material;" The submission of the learned Counsel for the appellant was
that a substance had to be a mineral before it could be notified as a minor
mineral pursuant to the power under Section 3(e) of the Miens and Minerals
(Regulation and Development) Act, 1957. He urged that brick-earth was not a
mineral and, therefore, it could not be notified a minor mineral.
We agree with the learned Counsel that a
substance must first be a mineral before it can be notified as a minor mineral
pursuant to the power vested in the Central Government under Section 3(e) of
the Act. The question, therefore, is whether brick-earth is a mineral. The
expression "Minor Mineral" as defined in Section 3(e) includes 'ordinary
clay' and 'ordinary sand'. If the expression "minor mineral" as
defined in Section 3(e) of the Act includes 'ordinary clay' and 273 `ordinary
sand', there is no reason why earth used for the purpose A of making bricks
should not be comprehended within the meaning of the word "any other
mineral" which may be declared as a "minor mineral" by the
Government. The word "mineral" is not a term of art. It is a word of
common parlance, capable of a multiplicity of meaning depending upon the
context. For example the word is occasionally used in a very wide sense to
denote any substance that is neither animal nor vegetable. Sometimes it is used
in a narrow sense to mean no more than precious metalls like gold and silver.
Again, the word "minerals" is often
used to indicate substances obtain- . ed from underneath the surface of the
earth by digging or quarrying. But this is not always so as pointed out by
Chandrachud, J (as he then was) in Bhagwan Dass v. State of Uttar Pradesh,(1)
where the learned judge said (at p. 874):
'It was urged that the sand and gravel are
deposited on the surface of the land and not under the surface of the soil and
therefore they cannot be called minerals and equally so, any operation by which
they are collected or gathered cannot properly be called a minerals operation.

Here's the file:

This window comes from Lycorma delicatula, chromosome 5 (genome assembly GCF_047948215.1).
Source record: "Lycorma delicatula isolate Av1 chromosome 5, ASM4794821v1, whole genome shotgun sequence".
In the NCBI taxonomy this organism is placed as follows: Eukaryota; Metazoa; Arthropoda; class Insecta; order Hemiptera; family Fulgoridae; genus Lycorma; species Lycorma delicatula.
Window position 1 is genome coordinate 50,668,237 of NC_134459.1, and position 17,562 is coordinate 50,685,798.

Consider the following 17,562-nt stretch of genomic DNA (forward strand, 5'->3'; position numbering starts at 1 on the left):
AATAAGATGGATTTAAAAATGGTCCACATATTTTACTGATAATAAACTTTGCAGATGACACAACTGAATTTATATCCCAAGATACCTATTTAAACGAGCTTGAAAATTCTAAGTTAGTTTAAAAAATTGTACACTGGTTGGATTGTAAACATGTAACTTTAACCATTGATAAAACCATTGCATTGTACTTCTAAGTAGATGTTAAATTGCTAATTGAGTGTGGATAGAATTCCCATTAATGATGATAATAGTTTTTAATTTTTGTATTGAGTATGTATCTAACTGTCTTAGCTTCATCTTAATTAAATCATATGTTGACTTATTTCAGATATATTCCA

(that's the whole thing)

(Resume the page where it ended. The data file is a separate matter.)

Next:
It is in the first place wrong to assume that mines and minerals must always be
sub-soil and that there can be no minerals on the surface of the earth. Such an
assumption is contrary to informed experience. In any case, the definition of
mining operations and minor minerals in section 3(d) and (e) of the Act of 1957
and Rule 2(S) and (7) of the Rules of 1963 shows that minerals need not be
subterranean and that mining operations cover every operation undertaken for
the purpose of "Winning" any minor mineral. "Winning" does
not imply a hazardous or perilous activity. The word simply means extracting a
mineral" and is used generally to indicate,- any activity by which a
mineral is secured. "Extracting" in turn means drawing out or obtaining.
A tooth is 'extracted' as much as the fruit juice and as much as a mineral.
Only that the effort varies from tooth to tooth, from fruit to fruit and from
mineral to mineral".
We may also refer to Northern Pacific Railway
Company v. John A. Sodrberg(2) where the Supreme Court of United States
observed as follows (at page 581):
"The word 'mineral' is used in so many
senses, dependent upon the context, that the ordinary definitions of the
dictionary throw but little light upon its significance in a (1)  3
S.C.R. 869. (2) 47 L. Fd.575 274 given case. Thus, the scientific division of
all matter into the animal, vegetable, or mineral kingdom would be absurd as
applied to a grant of lands, since all lands belong to the mineral kingdom, and
therefore, could not be excepted from the grant without being destructive of
it. Upon the other hand, a definition which would confine it to the precious
metals-gold and silver-would so limit its application as to destroy at once